So just as an astronaut would do special exercises to strengthen bone density, the simulations can help prescribe certain adjustments or task changes that will promote the health of the team. In researching mental models, Contractor and a postdoctoral student studied a 1970s mission to Skylab, the precursor to the ISS. At one point the crew became so upset with the unrelenting flow of tasks sent by mission control that they went on strike for a day. Contractor says that in their analysis, they could see advance warnings that such a communication breakdown would occur—and their predictive models could have prevented it.

Describing how the model works, Contractor says, “It’s like a movie that shows the team on day one until the end of the mission, and how much they will like and dislike each other over the course of the mission. If you put this team together, how likely are they to fall apart?”

DeChurch’s ATLAS lab collects much of the human subject data for CREWS using the platform Project RED (Redplanet Exploration and Development). The ATLAS lab houses a mock mission control center in Northwestern’s Frances Searle Building that directly interacts with NASA’s HERA crews to locate and design a well that may support a future colony on Mars. The software allows the collection of high-resolution data on information sharing, decision effectiveness, communication, leadership, and many other variables integral to crew functioning. This data is then used to parameterize the computational models designed at SONIC.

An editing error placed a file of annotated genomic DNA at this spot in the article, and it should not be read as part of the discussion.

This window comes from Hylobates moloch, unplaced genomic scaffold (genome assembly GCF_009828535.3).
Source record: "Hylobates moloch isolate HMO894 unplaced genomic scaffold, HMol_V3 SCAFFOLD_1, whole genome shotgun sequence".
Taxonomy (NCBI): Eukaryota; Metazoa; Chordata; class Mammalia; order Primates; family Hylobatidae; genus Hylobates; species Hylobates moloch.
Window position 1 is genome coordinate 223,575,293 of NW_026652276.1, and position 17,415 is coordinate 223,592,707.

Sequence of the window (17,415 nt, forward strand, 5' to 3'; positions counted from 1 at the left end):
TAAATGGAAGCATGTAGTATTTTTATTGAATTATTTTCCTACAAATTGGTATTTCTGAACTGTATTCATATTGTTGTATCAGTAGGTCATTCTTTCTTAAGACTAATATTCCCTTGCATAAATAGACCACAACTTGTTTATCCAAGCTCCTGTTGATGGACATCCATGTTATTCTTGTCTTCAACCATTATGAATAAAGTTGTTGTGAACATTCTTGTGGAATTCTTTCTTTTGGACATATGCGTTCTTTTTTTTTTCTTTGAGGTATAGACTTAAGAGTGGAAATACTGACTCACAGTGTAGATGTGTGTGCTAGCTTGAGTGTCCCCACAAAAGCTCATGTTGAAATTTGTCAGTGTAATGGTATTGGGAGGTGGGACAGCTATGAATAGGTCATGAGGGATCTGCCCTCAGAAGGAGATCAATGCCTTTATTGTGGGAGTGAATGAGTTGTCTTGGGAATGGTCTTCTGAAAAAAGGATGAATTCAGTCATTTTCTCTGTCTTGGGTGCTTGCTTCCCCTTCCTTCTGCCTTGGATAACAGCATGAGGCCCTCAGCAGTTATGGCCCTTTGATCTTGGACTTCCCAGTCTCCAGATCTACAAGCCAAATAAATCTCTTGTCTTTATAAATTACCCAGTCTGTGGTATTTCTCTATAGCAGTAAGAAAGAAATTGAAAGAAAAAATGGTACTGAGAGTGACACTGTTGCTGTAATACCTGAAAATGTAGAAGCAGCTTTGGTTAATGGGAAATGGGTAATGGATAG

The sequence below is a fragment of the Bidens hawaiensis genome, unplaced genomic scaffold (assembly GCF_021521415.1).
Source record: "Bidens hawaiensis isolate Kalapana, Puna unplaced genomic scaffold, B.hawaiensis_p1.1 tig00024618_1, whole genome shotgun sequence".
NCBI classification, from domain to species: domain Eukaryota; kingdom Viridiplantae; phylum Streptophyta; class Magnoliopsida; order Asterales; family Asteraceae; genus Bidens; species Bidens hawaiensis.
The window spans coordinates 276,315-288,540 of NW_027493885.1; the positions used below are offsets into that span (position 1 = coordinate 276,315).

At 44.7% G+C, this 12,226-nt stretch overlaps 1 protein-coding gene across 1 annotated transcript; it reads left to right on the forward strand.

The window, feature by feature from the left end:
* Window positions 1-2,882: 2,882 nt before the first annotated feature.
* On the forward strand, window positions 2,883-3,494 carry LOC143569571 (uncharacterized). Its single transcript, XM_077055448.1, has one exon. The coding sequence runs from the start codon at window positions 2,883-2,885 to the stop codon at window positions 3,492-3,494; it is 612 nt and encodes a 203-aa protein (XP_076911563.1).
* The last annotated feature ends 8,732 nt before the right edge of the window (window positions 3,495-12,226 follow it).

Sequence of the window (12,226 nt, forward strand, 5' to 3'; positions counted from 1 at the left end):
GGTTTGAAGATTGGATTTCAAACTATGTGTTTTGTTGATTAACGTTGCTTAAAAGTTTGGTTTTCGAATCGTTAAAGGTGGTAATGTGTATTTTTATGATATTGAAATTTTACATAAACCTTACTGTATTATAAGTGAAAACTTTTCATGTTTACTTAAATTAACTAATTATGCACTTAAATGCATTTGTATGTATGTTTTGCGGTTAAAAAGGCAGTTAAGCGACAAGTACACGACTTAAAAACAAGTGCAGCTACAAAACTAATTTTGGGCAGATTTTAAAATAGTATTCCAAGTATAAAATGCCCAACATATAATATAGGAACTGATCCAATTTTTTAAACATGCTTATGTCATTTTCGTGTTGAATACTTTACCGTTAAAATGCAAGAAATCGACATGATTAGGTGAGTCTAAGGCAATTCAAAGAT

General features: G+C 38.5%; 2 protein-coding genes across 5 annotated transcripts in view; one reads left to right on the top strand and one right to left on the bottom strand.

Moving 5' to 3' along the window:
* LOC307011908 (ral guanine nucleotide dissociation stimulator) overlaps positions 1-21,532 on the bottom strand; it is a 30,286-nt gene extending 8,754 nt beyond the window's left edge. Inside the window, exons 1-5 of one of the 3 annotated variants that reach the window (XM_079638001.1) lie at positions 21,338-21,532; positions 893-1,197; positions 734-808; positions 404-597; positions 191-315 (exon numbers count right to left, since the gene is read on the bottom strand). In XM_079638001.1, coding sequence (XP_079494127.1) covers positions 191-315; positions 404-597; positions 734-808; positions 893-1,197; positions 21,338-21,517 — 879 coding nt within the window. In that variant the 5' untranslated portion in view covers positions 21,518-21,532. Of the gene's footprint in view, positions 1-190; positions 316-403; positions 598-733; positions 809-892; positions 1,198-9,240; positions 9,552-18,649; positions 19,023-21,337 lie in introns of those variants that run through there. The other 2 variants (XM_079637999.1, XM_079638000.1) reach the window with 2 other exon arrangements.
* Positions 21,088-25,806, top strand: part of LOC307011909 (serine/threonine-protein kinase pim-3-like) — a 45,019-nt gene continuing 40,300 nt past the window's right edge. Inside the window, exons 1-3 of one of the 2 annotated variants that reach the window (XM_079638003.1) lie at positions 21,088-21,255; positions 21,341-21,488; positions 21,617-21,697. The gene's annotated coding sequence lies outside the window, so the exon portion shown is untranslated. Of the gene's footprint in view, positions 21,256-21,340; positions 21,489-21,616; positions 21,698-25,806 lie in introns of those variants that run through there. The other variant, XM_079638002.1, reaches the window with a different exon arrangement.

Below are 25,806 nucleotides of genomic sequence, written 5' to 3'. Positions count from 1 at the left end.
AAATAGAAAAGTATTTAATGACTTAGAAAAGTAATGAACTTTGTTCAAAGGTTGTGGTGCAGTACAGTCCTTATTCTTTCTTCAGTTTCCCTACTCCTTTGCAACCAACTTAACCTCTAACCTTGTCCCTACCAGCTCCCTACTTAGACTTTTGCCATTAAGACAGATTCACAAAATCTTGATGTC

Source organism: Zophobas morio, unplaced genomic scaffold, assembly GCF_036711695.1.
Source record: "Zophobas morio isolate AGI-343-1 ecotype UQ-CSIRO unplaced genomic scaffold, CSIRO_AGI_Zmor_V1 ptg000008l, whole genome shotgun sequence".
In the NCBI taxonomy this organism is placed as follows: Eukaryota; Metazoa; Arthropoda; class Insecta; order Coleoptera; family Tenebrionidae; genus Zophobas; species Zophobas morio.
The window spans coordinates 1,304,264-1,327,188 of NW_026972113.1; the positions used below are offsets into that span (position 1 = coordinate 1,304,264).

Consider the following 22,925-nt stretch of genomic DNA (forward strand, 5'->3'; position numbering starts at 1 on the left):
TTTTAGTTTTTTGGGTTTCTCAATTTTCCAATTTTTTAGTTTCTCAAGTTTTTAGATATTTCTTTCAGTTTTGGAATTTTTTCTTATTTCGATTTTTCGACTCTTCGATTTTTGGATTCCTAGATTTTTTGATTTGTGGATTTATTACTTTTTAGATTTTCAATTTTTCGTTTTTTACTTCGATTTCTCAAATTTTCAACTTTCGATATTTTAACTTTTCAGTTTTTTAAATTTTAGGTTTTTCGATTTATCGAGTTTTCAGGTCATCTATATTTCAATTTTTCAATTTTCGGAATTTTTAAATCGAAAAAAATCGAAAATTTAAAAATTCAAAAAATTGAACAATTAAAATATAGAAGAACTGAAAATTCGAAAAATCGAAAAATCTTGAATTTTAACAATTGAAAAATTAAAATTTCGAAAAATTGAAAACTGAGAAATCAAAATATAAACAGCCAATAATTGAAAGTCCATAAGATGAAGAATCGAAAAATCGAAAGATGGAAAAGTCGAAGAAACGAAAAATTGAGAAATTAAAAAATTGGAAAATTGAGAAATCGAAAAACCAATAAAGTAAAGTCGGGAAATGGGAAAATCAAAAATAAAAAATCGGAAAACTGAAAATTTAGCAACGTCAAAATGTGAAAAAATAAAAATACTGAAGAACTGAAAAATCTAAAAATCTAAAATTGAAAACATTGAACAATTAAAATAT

“This platform allows us to conduct experiments that mimic the kinds of separation the crew will experience as they journey farther from Earth,” DeChurch says. “For example, our software allows us to induce a time lag on messages between the crew and mission control.”

The longer crews do these exercises—up to 45 days on HERA—the more accurate and dependable the data sets are. The information is useful not only for intracrew functioning but for how teams of teams collaborate.

 “We have information on cognition, interpersonal relations, who is emerging as a good leader,” she adds, “and we can see how those networks form and which patterns lead to performance.”

Applications—and Implications—Closer to Home

There is always a chance that this manned journey to Mars will not happen. NASA may scrap the plans or instead ramp up their robotics program. DeChurch is prepared for this possibility but remains undeterred in her research mission.

“It helps us understand a lot of the teamwork problems we face on Earth,” she says. “It does so by pushing the bounds of science.”

Contractor’s predictive models will help missions in the immediate future. DeChurch’s research on multiteam systems has broad earthbound implications for international networks.

“If we can work on this case, where crew members have the most dysfunctional fault lines in terms of culture and expertise, and where they face extreme conditions of communication delays, isolation, and confinement in a threatening environment,” she says, “that can help a lot of multinational organizations work better.”

The findings will also apply to scientific collectives, where hierarchies and differences in belief systems or politics can interfere with team dynamics. In fact, any complicated, high-stakes interteam mission could profit from the important basic coping strategies emerging from DeChurch’s research. In one HERA crew they studied, a team member was singled out as functioning poorly in times of stress—because she didn’t use humor to alleviate the tension.

“This shows you the kinds of traits that wouldn’t be in NASA’s initial selection system,” she says. “If you’re going to live and work together in a tiny capsule for two-and-a-half years under life-threatening conditions, something as simple as that might really change the social climate.”

And, consequently, help get the team safely back home.

TEAMS THAT WORK